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Crowding in funds for the next Steve Jobs from Africa

ImageSubmitted by Sam Raymond

On Fri, 10/25/2013

co-authors: Anthony Lambkin

When it comes to financing for entrepreneurs, this week marked a major event in the financial industry of the United States with immense potential ramifications for the developing world. This week, the US Securities and Exchange Commission’s unanimously approved rules for equity crowdfunding.

For context, equity crowdfunding allows entrepreneurs to sell equity shares of their company to a group of investors through an internet platform, and  is a distinct category of crowdfunding apart from micro-finance (Kiva), perks-based (Indiegogo), and debt (Lending Club). The most notable crowdfunding website is Kickstarter which since 2009 has raised more than $840 million, from more than 5 million people, funding 50,000 creative projects. This platform operates on a pre-sale, perks or donation model where funders contribute funds for a future product, reward, or in-kind. Shares or equity were, until the SEC ruling, not part of the deal.

If we hold true that this SEC measure represents a seismic shift in the way entrepreneurs can raise funds in the United States, the question remains, can emerging markets leap frog the developed world to democratize access to finance for entrepreneurs in their countries?

The answer, we believe, is yes.

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70 years of international development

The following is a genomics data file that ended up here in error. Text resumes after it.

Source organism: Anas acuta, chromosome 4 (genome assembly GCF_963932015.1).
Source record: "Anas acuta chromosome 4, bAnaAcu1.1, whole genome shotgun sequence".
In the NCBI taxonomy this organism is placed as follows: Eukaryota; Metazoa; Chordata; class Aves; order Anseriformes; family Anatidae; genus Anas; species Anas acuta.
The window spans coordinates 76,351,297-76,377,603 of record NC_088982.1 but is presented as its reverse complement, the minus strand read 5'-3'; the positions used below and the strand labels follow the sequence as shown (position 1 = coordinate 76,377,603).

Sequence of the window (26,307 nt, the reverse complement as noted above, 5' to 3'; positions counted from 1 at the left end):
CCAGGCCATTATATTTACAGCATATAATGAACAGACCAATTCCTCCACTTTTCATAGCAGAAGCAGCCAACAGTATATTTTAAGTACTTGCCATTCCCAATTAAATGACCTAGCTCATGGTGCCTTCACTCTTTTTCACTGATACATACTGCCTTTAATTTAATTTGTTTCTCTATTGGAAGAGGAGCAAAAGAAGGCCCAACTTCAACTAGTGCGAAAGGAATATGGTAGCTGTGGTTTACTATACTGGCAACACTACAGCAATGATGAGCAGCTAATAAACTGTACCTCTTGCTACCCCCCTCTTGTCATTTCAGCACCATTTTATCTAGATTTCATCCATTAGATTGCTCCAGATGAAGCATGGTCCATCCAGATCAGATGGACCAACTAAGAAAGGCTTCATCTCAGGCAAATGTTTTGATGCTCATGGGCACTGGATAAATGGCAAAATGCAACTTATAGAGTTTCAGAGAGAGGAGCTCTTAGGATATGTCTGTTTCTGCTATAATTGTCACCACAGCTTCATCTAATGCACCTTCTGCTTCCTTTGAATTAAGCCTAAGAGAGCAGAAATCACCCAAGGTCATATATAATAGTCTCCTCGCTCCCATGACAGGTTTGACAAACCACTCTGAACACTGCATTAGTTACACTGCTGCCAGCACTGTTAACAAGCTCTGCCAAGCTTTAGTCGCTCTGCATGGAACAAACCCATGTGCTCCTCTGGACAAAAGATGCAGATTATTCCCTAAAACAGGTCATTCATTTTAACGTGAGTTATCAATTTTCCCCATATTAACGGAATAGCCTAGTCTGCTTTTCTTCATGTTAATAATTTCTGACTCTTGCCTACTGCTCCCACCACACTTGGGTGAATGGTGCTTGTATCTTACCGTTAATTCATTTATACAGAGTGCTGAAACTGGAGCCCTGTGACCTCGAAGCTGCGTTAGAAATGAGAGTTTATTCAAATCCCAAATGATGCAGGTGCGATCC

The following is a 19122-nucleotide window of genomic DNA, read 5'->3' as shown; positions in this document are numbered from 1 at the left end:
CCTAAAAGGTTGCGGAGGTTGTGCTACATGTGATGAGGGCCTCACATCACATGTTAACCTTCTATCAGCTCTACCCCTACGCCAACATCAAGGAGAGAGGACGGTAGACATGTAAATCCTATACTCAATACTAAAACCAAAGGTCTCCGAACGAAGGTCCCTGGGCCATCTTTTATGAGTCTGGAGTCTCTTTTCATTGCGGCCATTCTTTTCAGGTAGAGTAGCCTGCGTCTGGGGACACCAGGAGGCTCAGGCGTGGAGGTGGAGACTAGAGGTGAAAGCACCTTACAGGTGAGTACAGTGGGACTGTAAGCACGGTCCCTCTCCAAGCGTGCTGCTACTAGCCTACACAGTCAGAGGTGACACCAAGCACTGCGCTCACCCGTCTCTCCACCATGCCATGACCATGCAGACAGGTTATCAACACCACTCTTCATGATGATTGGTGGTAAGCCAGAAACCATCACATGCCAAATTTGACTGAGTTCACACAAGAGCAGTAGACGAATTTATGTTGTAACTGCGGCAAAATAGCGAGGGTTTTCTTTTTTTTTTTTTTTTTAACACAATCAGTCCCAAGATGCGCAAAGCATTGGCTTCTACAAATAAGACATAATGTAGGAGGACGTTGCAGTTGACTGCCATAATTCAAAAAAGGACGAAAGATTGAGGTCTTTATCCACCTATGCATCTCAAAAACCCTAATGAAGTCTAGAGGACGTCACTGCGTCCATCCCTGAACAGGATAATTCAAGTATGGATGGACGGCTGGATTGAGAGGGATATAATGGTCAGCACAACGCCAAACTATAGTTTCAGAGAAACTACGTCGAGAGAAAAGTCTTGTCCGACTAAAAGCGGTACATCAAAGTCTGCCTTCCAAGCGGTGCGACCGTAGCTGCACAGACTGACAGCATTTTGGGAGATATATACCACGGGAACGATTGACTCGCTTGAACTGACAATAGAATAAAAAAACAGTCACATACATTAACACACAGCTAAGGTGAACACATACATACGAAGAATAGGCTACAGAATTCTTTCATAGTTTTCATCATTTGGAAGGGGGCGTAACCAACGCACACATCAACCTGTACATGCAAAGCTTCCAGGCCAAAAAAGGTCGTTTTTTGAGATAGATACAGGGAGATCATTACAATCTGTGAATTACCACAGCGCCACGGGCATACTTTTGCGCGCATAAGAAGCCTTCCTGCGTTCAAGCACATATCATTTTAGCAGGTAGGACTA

BBI

This past Tuesday, along with my colleague Mark, I gave a presentation to YPFP‘s International Development Discussion Group. We briefly shot through some 7 decades of international development (tilted heavily towards the Western view of history, I must admit). We roughly categorized 4 periods, followed by a brief discussion of new alternative approaches:

  1. Bretton Woods (post WWII through late 60s)– The international community would attempt to bring down national barriers and invest in rebuilding Europe through funding infrastructure and institutions, such that economic growth would take root and lift people out of poverty. Keynesians dominated the dialogue, showing that governments themselves could drive markets in important and desirable ways, as the International Bank for Reconstruction and Development (formed at Bretton Woods and precursor to the World Bank) lent money to countries like France and Germany to the tune of 2+% of GDP.
  2. Bottom up approaches (mid-60s-80s)– When it became clear that the…

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